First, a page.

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Music Picks: Plastic Ono Band, Ooh La LA Fest, Belle & Sebastian 

Also, Marianne Dissard, Bad Company, Matador 21 and others

Thursday, Sep 30 2010
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FRIDAY/OCTOBER/1

SCHOOL OF SEVEN BELLS, ACTIVE CHILD AT ECHOPLEX

When New York's School of Seven Bells arrived in 2008 with their debut album, Alpinisms, there was a lot to prove. The trio's audio mastermind Benjamin Curtis had left the successful band he was known for, Secret Machines, while twin vocalists Alejandra and Claudia Deheza retired their post-rock outfit On!Air!Library! altogether in order to focus on this scrappy project. Alpinisms made the sacrifice worth it by taking the squelchy, husky feel of classic shoegaze and swirling in bits of modern electronica and warm, dreamy psychedelia. SVIIB's new one, however, Disconnect From Desire, finds the group already established and doing a lot of honing. In some cases this results in a blander version of Curtis, Deheza and Deheza, but for most of the album — and in particular emotionally charged songs like "I L U" and "Windstorm" — this translates to bigger swoons, a better pulse and more memorable melodies. Opener Active Child is a locally stationed multi-instrumentalist who uses his considerable talents to make lush and layered electronic soundscapes. (Chris Martins)

click to flip through (3) AIDS Wolf
  • AIDS Wolf
   
 

Location Info

OOH LA LA FEST WITH REVOLVER, THE BEWITCHED HANDS ON THE TOP OF OUR HEADS AT SPACELAND

Actually, there are plenty of countries around the world that rock, and the French do so many other things so well that maybe they do protest a bit much with these events aiming to "prove" their legit rock cred. In any case, for its second annual affaire in L.A., the Ooh La LA fest presents round two of the New French Rock, tonight with the U.S. debut of Revolver, recently nominated for the French Grammy for their recent disc Music for a While (Astralwerks), which has gone gold back home. The trio of Ambroise Willaume (vocals, guitar, piano), Christophe Musset (vocals, guitar) and Jérémie Arcache (vocals, cello) make a really savory sort of chamber pop that draws from the likes of Simon & Garfunkel, the Beach Boys and the Beatles, with dollops of baroque composers Henry Purcell and John Dowland thrown in. Reims' The Bewitched Hands on the Top of Our Heads offer a nicely moody and hugely hummable folk-psych-laced melodic pop. (John Payne)|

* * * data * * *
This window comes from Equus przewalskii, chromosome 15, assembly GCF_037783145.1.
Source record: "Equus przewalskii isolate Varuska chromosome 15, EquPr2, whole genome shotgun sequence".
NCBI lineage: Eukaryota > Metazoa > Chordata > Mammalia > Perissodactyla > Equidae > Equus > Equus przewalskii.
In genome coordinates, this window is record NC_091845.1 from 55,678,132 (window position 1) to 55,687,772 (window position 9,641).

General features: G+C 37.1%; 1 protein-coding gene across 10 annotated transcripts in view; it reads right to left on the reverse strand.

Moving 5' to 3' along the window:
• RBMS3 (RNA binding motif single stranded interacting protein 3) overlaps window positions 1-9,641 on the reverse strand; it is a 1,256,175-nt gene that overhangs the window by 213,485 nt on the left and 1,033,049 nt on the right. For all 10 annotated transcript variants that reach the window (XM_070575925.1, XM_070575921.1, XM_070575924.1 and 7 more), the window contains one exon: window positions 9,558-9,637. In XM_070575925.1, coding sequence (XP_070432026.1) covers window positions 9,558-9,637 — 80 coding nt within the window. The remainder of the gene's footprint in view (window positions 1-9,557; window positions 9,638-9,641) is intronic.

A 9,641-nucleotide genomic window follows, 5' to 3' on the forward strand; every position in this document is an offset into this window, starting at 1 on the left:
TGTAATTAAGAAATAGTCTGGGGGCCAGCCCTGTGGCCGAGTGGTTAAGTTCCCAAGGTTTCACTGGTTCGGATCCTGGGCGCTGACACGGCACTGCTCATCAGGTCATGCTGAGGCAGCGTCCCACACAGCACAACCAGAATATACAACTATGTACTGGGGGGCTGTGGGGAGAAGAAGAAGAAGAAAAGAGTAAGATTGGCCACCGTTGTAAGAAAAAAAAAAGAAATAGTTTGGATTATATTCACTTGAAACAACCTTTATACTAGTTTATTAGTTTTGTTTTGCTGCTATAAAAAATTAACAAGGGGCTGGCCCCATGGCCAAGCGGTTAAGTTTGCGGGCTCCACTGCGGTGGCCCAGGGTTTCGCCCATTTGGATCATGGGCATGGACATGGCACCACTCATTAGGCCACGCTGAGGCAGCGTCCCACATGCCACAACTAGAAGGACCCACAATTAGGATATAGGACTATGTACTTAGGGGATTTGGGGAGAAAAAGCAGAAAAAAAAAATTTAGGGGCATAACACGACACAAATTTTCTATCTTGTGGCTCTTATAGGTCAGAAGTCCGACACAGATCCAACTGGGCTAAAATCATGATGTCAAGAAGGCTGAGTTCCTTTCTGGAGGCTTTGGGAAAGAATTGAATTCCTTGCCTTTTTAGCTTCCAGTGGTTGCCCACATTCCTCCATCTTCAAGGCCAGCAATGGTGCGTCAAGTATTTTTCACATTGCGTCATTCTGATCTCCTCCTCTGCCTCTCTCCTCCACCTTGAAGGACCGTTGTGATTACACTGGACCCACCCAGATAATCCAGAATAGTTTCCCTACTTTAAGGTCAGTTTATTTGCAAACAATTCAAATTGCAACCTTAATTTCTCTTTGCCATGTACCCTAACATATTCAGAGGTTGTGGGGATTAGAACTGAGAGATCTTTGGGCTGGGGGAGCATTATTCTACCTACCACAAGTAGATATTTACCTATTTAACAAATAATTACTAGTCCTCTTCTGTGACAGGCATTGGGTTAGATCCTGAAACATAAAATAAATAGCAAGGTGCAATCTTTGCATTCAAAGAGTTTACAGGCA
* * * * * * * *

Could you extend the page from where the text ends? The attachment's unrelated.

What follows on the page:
THE AVETT BROTHERS, BRANDI CARLILE AT THE NOKIA THEATRE

Following a decade-spanning string of buzzed-about indie releases, North Carolina's Avett Brothers went big-time last year with the Rick Rubin–produced I and Love and You. That's big-time in an industry sense — they've since played Bonnaroo and opened amphitheater shows for John Mayer — but also in a musical one: On Love, the Avetts open up their down-home roots-folk fare to encompass a bit of the sweeping arena-indie grandeur for which Arcade Fire are so renowned. When they sing, in the title track, "Brooklyn, Brooklyn, take me in," you can almost hear a boroughful of hipsters shrugging their assent. Co-headliner (and fellow Rubin client) Brandi Carlile is a Seattle-based singer-songwriter whose incredibly powerful voice is worth hearing even when her material isn't. With Grace Potter & the Nocturnals, a funky soul-rock bunch from, um, Vermont. (Mikael Wood)

AIDS WOLF, XBXRX AT THE SMELL

Back around 2003, Montreal belched forth a frighteningly intense musical aggregation who thought to call themselves AIDS Wolf. Yannick Desranleau (aka Hiroshima Thunder) and Chloe Lum are the band's core members, people who prefer to make a very, very harsh, remorseless and not so paradoxically exhilarating sound built on subtle and extreme dissonance, neck-breaking percussive polyrhythms and what appear to be some genuinely new takes on compositional form. Yes, it bears some surface resemblance to the No Wave bands of New York's late '70s, and yes, it's also quasi-Beefheartian, but this simmeringly ugly-beautiful non-categorizable thing that is the band's new March to the Sea (Skin Graft) record is like an object lesson in modern, progressive, painfully pure music, with a special bonus: an even creepier version of Throbbing Gristle's "Very Friendly." In AIDS Wolf's view, "The landscape is all ears and the distance is deafening." (John Payne)

PLASTIC ONO BAND AT THE ORPHEUM

This all started earlier this year in Brooklyn, with a tribute to the original live lineup of the Plastic Ono Band (John, Yoko, Eric Clapton, Klaus Voorman, Jim Keltner) and a lineup of guests who reflected the tastes, in the words of producer and musical director Sean Lennon, "of my mom's generation." The L.A. shows should be quite different, as Sean and Yoko have invited a stellar roster of far more relevant figures who are more than happy to come out as proud Ono-philes. Brooklyn can keep Bette Midler and Paul Simon. We get Nels Cline, Iggy Pop, the RZA, Mike Watt, Perry Farrell and the current avatar of truly massive art-pop, Lady Gaga. (See also Saturday and the music section). (Gustavo Turner)

MATADOR 21, "THE LOST WEEKEND" AT THE PALMS IN LAS VEGAS

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